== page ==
Existentialism
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Existentialism. 20 th Century Philosophy – grew out of post WWII disillusionment and trauma over atrocities – developed by Jean-Paul Sartre (20 th century French philosopher). Influences. Soren Kierkegaard

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Existentialism

Existentialism


Existentialism

20th Century Philosophy

– grew out of post WWII disillusionment and trauma over atrocities

– developed by Jean-Paul Sartre (20th century French philosopher)


Influences

Influences

Soren Kierkegaard

– 19th century Danish philosopher who asserted that the highest good for individual is to find his/her own unique vocation without the aid of universal, objective standards (has been called the 1st existentialist & father of existentialism because he was the first to make existential questions a primary focus in his philosophy)


Existentialism

Friedrich Nietzche

– 19th century German philosopher & writer who asserted that the individual must decide which situations are to count as moral situations; famous for having one of his characters say “God is dead”


Existentialism

Fyodor Dostoyevsky

– 19th century Russian novelist, generally considered one of the greatest existentialist literary figures, especially because of Notes from the Underground and The Brothers Karamazov


Existentialism

Martin Heidegger

– 20th century German philosopher who asserted that anxiety leads to the individual’s confrontation with nothingness and with the impossibility of finding ultimate justification for the choices he must make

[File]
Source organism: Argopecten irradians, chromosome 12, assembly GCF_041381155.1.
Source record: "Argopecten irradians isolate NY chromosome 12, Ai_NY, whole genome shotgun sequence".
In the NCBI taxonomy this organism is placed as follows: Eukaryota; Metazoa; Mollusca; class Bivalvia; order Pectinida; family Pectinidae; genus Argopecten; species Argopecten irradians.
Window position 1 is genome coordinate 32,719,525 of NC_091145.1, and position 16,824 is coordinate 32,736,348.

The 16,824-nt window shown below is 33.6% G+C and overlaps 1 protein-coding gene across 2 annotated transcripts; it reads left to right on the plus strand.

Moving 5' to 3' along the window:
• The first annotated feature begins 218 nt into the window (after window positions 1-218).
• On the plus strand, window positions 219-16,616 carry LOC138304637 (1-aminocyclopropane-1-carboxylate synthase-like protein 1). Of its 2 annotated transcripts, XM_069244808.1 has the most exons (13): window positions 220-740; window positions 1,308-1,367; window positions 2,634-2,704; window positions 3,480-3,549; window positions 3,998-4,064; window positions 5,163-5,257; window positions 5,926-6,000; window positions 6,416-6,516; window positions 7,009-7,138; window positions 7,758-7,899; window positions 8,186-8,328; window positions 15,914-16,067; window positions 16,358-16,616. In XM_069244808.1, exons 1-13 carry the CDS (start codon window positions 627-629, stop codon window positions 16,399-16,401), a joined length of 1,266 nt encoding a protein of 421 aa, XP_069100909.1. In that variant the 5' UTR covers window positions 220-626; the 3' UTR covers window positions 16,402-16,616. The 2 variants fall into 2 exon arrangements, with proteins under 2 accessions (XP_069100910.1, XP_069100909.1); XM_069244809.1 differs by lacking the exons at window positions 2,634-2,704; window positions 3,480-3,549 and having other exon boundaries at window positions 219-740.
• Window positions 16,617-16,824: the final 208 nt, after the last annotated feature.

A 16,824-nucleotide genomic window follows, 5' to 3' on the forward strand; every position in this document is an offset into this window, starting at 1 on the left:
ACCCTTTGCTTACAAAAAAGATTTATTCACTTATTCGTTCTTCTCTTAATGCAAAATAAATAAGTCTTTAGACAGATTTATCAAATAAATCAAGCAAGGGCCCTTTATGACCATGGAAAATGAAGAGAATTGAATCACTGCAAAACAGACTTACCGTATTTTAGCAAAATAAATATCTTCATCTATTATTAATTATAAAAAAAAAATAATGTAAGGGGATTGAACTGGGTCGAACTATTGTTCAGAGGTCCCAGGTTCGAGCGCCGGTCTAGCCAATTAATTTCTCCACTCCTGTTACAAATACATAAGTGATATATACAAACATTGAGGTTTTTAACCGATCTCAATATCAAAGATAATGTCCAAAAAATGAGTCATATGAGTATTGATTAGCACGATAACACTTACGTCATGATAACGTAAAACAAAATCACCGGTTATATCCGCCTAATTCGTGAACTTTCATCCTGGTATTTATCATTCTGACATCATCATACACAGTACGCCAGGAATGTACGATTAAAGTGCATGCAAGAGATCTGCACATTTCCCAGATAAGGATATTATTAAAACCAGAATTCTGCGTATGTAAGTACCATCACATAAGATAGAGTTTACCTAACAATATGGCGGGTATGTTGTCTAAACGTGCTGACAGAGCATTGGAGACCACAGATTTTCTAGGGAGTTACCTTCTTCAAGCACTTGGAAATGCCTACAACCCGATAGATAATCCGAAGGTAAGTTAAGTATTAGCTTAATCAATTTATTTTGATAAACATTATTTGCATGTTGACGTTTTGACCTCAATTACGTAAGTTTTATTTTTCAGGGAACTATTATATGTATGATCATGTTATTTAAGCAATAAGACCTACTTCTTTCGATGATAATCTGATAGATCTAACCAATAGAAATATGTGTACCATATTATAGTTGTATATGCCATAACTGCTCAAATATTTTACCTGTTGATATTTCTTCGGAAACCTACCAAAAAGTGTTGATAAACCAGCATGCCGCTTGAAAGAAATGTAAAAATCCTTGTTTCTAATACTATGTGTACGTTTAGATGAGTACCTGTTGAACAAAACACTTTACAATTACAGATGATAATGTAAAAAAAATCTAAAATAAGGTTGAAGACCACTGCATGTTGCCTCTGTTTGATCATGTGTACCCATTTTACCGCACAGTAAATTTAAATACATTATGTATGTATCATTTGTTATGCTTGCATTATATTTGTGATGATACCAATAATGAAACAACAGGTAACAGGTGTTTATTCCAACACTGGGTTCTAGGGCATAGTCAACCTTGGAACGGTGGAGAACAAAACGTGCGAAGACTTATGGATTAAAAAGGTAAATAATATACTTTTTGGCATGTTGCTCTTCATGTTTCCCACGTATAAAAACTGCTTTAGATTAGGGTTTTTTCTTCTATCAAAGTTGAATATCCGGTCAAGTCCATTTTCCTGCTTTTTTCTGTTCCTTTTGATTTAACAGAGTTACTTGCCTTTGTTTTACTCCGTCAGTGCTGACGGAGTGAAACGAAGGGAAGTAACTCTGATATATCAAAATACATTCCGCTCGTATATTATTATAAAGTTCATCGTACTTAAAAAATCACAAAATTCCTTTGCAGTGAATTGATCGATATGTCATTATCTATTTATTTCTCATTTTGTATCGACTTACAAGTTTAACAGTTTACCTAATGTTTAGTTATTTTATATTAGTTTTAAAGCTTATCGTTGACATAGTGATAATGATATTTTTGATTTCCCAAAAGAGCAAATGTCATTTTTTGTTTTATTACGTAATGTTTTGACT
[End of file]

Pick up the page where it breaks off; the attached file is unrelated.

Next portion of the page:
Ontology

Ontology

The study of being; the study of nature of reality

– fundamental concern of existentialists.


Existential beliefs

Existential Beliefs

1. Man has no innate self, no soul or personality that he is born with; everything that he is, he has become since birth (nurture rather than nature) – “existence precedes essence”


Existentialism

2. At any given moment, a man’s self is the sum of the life he has shaped until then; the “nothing” he begins with is thus the source of man’s freedom, for at each moment it is man’s will that can choose how to act or not to act (free will rather than fate)


Existentialism

  • Each person is totally responsible for his choices (nothing you can blame), and he must make choices because not choosing is also a choice – you can choose to act in a different way & be a good person instead of a cruel person. (Since man can choose to be either cruel or good, he is, in fact, neither of these things essentially)


Atheist existentialists vs christian existentialists

Atheist Existentialists vs. Christian Existentialists

  • Atheists – no God, or if there is, he doesn’t care

  • Christians – there is a God, but his purpose for mankind is unknowable

  • Both - Man must create a human morality in the absence of any known, predetermined, absolute values


Existentialism

Most important value in existential belief =

complete honesty with one’s self


Emotional anguish angst

Emotional anguish (Angst)

– unavoidable consequence of trying to exercise total freedom of choice and trying to achieve absolute honesty in one’s actions


Sartre s man of good faith

Sartre’s “Man of Good Faith”

  • Understands humanity’s solitude in an indifferent universe

  • Fully accept responsibility for the freedom of his choices

  • Fully accepts responsibility for the consequences of his choices

  • Does not withdraw from life or from society

  • Judges the worth of his actions by estimating the consequences if everyone, not just himself, were to perform that action


Sartre s man of bad faith

Sartre’s “Man of Bad Faith”

  • Accepts the illusion that humanity is not alone in an indifferent universe & that man has an essential self shaped before birth

  • Is deliberately hypocritical

  • Uses the excuse of “having good intentions” to escape taking responsibility for the consequences of his actions


Absurdity

Absurdity